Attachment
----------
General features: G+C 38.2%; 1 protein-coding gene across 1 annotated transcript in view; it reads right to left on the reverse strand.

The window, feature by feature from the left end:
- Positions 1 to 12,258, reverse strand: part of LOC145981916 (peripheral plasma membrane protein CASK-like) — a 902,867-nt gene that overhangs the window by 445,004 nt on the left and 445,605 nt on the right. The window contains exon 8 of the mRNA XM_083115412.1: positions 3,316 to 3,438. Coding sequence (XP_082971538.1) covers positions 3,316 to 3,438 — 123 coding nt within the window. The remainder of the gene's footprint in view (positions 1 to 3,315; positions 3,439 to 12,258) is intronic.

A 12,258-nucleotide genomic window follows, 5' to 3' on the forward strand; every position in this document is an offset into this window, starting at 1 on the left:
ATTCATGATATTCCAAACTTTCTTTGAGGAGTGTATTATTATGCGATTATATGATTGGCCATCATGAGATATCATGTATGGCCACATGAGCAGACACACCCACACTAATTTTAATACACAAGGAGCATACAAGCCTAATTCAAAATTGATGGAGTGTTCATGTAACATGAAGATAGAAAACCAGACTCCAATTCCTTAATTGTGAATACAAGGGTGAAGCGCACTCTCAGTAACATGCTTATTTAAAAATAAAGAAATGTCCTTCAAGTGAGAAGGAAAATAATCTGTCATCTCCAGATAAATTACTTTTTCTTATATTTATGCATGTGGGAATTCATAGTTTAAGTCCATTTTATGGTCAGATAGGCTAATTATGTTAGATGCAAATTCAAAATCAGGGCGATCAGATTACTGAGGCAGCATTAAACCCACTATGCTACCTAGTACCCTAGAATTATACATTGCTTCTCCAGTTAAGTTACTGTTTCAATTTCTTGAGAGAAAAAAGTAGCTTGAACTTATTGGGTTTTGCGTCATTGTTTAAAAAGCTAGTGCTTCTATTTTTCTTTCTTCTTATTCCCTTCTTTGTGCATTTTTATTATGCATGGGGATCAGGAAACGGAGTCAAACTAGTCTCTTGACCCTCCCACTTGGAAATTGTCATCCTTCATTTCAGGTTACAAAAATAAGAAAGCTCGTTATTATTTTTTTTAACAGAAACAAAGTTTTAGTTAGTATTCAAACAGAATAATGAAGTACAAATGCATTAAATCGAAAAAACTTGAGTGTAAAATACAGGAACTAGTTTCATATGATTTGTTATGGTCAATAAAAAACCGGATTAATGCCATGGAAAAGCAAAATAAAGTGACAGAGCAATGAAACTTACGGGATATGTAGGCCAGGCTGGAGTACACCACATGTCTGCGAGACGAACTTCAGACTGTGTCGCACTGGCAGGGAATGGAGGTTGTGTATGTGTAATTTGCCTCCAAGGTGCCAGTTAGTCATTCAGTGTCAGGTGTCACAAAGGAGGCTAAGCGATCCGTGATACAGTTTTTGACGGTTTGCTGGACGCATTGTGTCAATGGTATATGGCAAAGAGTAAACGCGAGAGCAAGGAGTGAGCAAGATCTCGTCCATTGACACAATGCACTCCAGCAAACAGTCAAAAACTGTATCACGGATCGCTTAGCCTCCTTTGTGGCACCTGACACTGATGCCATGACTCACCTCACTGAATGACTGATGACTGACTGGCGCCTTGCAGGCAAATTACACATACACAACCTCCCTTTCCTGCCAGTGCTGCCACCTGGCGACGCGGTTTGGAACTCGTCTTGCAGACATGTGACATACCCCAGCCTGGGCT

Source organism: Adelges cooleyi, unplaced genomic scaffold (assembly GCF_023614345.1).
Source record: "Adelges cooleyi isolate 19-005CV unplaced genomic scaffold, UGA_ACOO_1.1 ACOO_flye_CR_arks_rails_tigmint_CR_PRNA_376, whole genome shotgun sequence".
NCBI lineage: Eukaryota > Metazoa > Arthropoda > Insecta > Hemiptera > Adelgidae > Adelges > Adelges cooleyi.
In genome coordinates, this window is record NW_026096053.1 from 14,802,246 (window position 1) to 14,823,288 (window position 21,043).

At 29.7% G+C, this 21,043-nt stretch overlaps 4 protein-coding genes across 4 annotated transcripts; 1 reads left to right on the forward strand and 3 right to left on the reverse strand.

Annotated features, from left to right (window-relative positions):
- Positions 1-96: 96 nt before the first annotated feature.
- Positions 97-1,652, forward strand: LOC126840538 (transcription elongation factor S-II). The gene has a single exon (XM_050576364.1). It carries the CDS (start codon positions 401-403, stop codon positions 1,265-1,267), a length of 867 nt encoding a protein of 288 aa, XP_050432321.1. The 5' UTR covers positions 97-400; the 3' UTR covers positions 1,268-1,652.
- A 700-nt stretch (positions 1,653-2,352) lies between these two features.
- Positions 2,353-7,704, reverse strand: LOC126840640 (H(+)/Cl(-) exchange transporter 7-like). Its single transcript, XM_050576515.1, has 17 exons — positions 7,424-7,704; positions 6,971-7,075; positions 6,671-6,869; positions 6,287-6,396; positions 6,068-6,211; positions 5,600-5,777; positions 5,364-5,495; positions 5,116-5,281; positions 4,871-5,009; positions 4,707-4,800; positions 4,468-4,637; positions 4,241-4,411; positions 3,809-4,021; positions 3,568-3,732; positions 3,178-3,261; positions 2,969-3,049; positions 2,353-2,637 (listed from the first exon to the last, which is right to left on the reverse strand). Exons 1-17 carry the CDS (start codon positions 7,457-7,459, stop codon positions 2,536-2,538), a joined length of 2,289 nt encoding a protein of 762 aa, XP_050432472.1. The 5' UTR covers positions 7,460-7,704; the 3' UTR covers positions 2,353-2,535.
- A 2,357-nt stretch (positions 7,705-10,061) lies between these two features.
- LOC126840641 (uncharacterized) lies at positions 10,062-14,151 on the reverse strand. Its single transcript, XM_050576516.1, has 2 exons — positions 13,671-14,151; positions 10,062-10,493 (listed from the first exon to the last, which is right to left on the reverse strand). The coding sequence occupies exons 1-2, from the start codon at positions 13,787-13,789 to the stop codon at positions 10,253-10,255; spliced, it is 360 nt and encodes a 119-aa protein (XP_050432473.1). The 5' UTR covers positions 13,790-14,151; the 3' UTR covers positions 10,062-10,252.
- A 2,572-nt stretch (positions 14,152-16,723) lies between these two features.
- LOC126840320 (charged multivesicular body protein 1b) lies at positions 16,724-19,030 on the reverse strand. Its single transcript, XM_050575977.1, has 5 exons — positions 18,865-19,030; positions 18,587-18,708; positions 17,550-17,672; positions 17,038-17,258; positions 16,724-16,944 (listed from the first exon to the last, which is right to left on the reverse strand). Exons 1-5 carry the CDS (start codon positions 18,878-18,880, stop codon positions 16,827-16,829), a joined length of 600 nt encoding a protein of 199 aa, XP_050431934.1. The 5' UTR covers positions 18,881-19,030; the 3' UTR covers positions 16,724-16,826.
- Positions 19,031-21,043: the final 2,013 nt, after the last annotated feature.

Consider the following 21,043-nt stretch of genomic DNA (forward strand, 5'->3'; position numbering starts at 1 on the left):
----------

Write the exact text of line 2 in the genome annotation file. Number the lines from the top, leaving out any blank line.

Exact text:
The window, feature by feature from the left end: